Various breech-loading flintlocks were developed starting around 1650. The most popular action has a barrel which was unscrewed from the rest of the gun. Obviously this is more practical on pistols because of the shorter barrel length. This type is known as a Queen Anne pistol because it was during her reign that it became popular (although it was actually introduced in the reign of King William III). Another type has a removable screw plug set into the side or top or bottom of the barrel. A large number of sporting rifles were made with this system, as it allowed easier loading compared with muzzle loading with a tight fitting bullet and patch. One of the more successful was the system built by Isaac de la Chaumette starting in 1704. The plug passed completely through the barrel and could be opened by 3 revolutions of the triggerguard, to which it was attached. The plug stayed attached to the barrel and the ball and powder were loaded from the top. This system was improved in the 1770s by Colonel Patrick Ferguson and 100 experimental rifles used in the American Revolutionary War. The only two flintlock breechloaders to be produced in quantity were the Hall and the Crespi. The first was invented by John Hall for the US Army in 1810. The Hall rifles and carbines were loaded using a combustible paper cartridge inserted into the upward tilting breechblock. Hall rifles leaked gas from the often poorly fitted action. The same problem affected the muskets produced by Giuseppe Crespi and adopted by the Austrian Army in 1771. Nonetheless, the Crespi System was experimented with by the British during the Napoleonic Wars, and percussion Halls guns saw service in the American Civil War.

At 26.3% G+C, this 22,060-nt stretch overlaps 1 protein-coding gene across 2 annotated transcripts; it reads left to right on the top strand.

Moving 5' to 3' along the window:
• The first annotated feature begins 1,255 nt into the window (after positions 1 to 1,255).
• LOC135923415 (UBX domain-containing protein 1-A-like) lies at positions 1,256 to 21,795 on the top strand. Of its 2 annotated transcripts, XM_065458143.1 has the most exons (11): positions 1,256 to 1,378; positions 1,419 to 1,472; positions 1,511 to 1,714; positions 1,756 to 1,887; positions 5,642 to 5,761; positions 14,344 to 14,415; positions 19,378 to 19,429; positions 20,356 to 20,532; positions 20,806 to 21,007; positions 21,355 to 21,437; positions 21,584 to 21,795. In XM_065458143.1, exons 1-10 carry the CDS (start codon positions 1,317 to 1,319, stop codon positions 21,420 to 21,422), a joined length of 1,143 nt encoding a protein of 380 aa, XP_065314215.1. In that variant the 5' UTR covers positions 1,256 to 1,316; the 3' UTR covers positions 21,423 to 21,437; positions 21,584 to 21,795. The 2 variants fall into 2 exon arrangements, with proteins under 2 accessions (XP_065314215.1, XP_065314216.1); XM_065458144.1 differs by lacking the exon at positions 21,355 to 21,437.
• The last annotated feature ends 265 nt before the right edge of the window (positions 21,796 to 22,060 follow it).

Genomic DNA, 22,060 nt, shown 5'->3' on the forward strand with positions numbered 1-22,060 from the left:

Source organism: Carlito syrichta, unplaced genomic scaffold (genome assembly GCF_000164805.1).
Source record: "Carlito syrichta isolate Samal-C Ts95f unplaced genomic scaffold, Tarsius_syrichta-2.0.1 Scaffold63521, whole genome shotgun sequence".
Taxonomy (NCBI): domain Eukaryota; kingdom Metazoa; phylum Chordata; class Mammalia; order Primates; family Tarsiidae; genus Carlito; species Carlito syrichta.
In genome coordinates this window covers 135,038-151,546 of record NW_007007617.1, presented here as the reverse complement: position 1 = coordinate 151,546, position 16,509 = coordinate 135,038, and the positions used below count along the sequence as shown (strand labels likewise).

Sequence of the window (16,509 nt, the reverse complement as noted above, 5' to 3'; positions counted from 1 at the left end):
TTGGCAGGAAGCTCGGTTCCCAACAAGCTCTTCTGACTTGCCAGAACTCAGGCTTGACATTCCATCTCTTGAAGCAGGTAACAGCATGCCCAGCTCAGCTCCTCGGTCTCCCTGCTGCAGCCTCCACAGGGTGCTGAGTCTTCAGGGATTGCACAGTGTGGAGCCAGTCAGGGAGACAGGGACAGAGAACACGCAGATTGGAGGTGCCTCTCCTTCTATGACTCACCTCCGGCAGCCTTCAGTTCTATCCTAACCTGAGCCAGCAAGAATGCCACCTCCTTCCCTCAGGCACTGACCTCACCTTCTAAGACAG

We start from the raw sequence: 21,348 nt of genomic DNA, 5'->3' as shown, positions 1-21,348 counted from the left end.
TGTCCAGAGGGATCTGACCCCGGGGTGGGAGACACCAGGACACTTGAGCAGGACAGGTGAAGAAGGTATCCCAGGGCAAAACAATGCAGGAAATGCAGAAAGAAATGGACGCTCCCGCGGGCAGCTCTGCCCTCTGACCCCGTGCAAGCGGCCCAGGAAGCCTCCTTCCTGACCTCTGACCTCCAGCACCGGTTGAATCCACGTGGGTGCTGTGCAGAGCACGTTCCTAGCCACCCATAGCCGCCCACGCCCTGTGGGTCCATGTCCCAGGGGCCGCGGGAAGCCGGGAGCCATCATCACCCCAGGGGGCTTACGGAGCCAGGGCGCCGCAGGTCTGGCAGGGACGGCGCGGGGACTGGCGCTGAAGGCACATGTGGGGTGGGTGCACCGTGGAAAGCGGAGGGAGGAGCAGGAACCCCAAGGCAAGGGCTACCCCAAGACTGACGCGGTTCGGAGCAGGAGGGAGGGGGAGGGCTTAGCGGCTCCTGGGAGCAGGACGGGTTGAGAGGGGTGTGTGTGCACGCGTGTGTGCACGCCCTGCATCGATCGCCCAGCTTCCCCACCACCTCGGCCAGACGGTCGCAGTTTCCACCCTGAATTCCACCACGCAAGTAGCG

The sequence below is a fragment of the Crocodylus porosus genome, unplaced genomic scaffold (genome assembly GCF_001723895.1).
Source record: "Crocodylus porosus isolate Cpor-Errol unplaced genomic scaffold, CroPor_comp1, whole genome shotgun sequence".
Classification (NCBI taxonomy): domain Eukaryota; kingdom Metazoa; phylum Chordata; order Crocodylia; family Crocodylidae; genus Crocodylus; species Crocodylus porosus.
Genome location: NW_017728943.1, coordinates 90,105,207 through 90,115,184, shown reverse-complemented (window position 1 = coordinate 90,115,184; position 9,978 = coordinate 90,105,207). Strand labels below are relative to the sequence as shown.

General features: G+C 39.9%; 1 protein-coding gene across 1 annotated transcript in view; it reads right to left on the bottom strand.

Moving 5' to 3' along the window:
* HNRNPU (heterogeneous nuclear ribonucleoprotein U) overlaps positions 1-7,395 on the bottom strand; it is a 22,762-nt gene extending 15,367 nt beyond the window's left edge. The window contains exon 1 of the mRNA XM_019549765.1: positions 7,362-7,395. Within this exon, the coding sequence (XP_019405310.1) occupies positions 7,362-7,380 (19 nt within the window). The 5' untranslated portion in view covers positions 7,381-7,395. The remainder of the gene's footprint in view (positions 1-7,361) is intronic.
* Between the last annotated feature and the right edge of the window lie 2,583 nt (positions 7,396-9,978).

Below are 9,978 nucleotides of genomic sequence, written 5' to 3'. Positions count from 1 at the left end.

The gun is now in a "primed and ready" state, and this is how it would typically be carried while hunting or if going into battle. A safety notch at half-cock locks the cock to prevent it from falling by pulling the trigger.
The British army used paper cartridges to load their weapons. The powder charge and ball were instantly available to the soldier inside this small paper envelope. When commanded, he:
As a result of the flintlock's long active life, it has left lasting marks on the language and on drill and parade. Terms such as: "lock, stock and barrel," "go off half-cocked" and "flash in the pan" remain current in the English language. In addition, the weapon positions and drill commands that were originally devised to standardize carrying, loading and firing a flintlock weapon remain the standard for drill and display (see manual of arms).